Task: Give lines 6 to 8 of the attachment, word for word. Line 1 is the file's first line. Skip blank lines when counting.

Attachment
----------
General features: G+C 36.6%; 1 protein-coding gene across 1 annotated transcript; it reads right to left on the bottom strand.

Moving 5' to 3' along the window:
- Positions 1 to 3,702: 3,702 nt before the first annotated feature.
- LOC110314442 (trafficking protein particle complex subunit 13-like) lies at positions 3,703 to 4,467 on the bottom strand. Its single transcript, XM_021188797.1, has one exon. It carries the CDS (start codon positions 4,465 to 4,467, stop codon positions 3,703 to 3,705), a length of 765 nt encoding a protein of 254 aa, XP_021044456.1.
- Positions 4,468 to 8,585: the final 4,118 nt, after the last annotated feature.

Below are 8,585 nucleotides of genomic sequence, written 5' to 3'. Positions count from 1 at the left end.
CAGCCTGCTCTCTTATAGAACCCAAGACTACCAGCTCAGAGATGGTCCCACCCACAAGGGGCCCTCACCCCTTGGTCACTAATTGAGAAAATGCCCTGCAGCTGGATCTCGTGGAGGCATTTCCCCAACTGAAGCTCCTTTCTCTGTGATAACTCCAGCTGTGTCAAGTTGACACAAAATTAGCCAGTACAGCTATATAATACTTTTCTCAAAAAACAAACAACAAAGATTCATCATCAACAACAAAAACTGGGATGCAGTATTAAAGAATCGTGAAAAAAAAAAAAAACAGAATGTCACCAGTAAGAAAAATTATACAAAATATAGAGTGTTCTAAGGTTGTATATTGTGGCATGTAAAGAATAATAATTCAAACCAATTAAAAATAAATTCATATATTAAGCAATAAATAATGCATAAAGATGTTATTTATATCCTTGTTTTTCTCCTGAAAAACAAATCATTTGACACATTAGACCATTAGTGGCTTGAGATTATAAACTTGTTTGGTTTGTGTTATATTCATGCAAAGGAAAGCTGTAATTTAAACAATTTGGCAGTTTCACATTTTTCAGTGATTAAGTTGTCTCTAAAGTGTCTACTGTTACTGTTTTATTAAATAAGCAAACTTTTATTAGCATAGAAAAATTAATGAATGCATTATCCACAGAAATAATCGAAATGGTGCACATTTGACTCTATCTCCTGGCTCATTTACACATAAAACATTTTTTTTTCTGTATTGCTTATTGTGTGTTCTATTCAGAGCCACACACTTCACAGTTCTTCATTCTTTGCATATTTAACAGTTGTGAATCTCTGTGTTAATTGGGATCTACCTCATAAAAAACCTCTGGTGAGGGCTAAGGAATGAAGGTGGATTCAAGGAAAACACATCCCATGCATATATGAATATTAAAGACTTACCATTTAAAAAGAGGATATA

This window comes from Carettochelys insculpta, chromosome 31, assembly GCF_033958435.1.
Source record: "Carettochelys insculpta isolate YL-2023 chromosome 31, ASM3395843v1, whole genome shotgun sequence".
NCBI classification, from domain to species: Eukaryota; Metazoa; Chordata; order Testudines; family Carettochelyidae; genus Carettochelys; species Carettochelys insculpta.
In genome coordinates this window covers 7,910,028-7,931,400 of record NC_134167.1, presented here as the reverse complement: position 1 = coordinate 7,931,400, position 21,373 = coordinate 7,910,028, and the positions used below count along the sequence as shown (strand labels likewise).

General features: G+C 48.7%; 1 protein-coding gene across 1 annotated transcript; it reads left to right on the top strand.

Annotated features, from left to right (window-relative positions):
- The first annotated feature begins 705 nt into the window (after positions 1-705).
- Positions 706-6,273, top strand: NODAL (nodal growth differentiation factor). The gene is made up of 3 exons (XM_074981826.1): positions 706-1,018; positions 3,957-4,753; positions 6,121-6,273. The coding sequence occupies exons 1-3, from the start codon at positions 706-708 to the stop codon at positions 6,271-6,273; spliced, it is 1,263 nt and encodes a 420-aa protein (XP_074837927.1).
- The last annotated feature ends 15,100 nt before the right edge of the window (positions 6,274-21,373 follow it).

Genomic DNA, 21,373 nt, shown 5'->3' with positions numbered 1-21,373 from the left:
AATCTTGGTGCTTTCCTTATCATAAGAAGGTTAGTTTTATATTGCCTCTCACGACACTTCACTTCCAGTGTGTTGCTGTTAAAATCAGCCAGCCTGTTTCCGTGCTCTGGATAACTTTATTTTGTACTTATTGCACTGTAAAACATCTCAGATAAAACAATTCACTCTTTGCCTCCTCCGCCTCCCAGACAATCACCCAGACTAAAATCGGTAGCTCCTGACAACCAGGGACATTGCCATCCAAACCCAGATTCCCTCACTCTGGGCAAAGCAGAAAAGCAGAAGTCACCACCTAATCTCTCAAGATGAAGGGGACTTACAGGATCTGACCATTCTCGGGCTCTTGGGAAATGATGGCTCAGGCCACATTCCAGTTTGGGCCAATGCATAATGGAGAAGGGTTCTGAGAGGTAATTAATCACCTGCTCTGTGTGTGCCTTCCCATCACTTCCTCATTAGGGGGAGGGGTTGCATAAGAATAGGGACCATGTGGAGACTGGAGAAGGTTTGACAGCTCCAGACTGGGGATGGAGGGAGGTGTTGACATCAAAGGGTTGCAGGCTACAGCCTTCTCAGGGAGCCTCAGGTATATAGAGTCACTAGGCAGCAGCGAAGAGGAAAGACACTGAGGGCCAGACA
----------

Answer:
Below are 8,585 nucleotides of genomic sequence, written 5' to 3'. Positions count from 1 at the left end.
CAGCCTGCTCTCTTATAGAACCCAAGACTACCAGCTCAGAGATGGTCCCACCCACAAGGGGCCCTCACCCCTTGGTCACTAATTGAGAAAATGCCCTGCAGCTGGATCTCGTGGAGGCATTTCCCCAACTGAAGCTCCTTTCTCTGTGATAACTCCAGCTGTGTCAAGTTGACACAAAATTAGCCAGTACAGCTATATAATACTTTTCTCAAAAAACAAACAACAAAGATTCATCATCAACAACAAAAACTGGGATGCAGTATTAAAGAATCGTGAAAAAAAAAAAAAACAGAATGTCACCAGTAAGAAAAATTATACAAAATATAGAGTGTTCTAAGGTTGTATATTGTGGCATGTAAAGAATAATAATTCAAACCAATTAAAAATAAATTCATATATTAAGCAATAAATAATGCATAAAGATGTTATTTATATCCTTGTTTTTCTCCTGAAAAACAAATCATTTGACACATTAGACCATTAGTGGCTTGAGATTATAAACTTGTTTGGTTTGTGTTATATTCATGCAAAGGAAAGCTGTAATTTAAACAATTTGGCAGTTTCACATTTTTCAGTGATTAAGTTGTCTCTAAAGTGTCTACTGTTACTGTTTTATTAAATAAGCAAACTTTTATTAGCATAGAAAAATTAATGAATGCATTATCCACAGAAATAATCGAAATGGTGCACATTTGACTCTATCTCCTGGCTCATTTACACATAAAACATTTTTTTTTCTGTATTGCTTATTGTGTGTTCTATTCAGAGCCACACACTTCACAGTTCTTCATTCTTTGCATATTTAACAGTTGTGAATCTCTGTGTTAATTGGGATCTACCTCATAAAAAACCTCTGGTGAGGGCTAAGGAATGAAGGTGGATTCAAGGAAAACACATCCCATGCATATATGAATATTAAAGACTTACCATTTAAAAAGAGGATATA

This window comes from Carettochelys insculpta, chromosome 31, assembly GCF_033958435.1.